Saturday, October 20, 2018

Lillian Beckwith - The Sea for Breakfast

During three wonderful childhood holidays in Scotland in the 1980s I was introduced to the enormously popular Lillian Beckwith books by my father who was a great enthusiast for them. I don't really remember much about reading them then, but retained a memory of warmth for the semi-autobiographical works. Beckwith moved to the Scottish islands as a rest cure and lived there for many years wirting a series of books about her life there. It is difficult to know exactly what is true and what isn't.

During more recent trips to Scotland I've tried to find them again, but they didn't seem to be in print, so I was pleased to find a couple recently second hand.

Unfortunately, my warm memories of them are somewhat dampened. What in the 1980s surely felt like humorous insights into isolated communities felt today, all too like the prim and snooty commentary on people whom Beckwith liked to play for laughs. While the stories are amusing, and no doubt fictionalised to a great extent, Beckwith enjoys to highlight the stupidity, daftness and simplistic logic of her characters - playing them for laughs rather than insight.

A quick glance at online reviews shows that many people read these for what they believe are insights into traditional ways of life in the Scottish Hebridean islands. Yet nothing really bad ever happens in this book. Sure there are hints at adultery, rows and peoples "simple life" is emphasised (a code for poverty in my experience), but really this is a fantasy about life in those places.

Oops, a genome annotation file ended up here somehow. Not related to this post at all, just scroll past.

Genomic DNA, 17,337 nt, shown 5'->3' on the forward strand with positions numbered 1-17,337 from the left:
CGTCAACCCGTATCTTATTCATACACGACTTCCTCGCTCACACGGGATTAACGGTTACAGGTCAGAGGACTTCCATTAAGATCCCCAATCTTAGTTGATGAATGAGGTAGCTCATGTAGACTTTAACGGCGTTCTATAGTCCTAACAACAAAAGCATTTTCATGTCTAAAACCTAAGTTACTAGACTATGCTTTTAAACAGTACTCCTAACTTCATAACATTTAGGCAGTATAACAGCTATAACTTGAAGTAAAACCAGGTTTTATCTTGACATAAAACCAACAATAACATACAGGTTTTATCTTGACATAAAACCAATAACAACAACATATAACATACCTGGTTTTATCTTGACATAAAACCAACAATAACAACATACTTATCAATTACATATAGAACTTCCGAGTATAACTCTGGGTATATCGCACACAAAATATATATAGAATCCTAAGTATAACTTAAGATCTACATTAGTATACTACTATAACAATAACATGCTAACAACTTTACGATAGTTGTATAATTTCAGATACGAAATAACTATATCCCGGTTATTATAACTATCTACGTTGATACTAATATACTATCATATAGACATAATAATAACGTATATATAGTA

I am not surprised by reports that the community that had welcomed Lillian Beckwith into its arms was upset an angered by the books. I also doubt that she intended to cause offense, but this very much feels like middle class anthropologist going to the working class and having a very patronising smirk at their funny ways.

That's not to say there isn't stuff of interest. But this tends to be from what is said as background rather than the individual tales the author writes. I was fascinated to hear that people regularly ate Cormorant, for instance, and I was struck that the Hebridean population did not celebrate Christmas particularly and the children seemed to have invented a form of "trick or treating" long before American culture swamped western Europe.

All in all a disappointing return to a childhood classic. There's a lesson there!

Related Reviews
Cameron - The Ballad and the Plough
Hutchinson - The Soapman

Richards - The Highland Clearences

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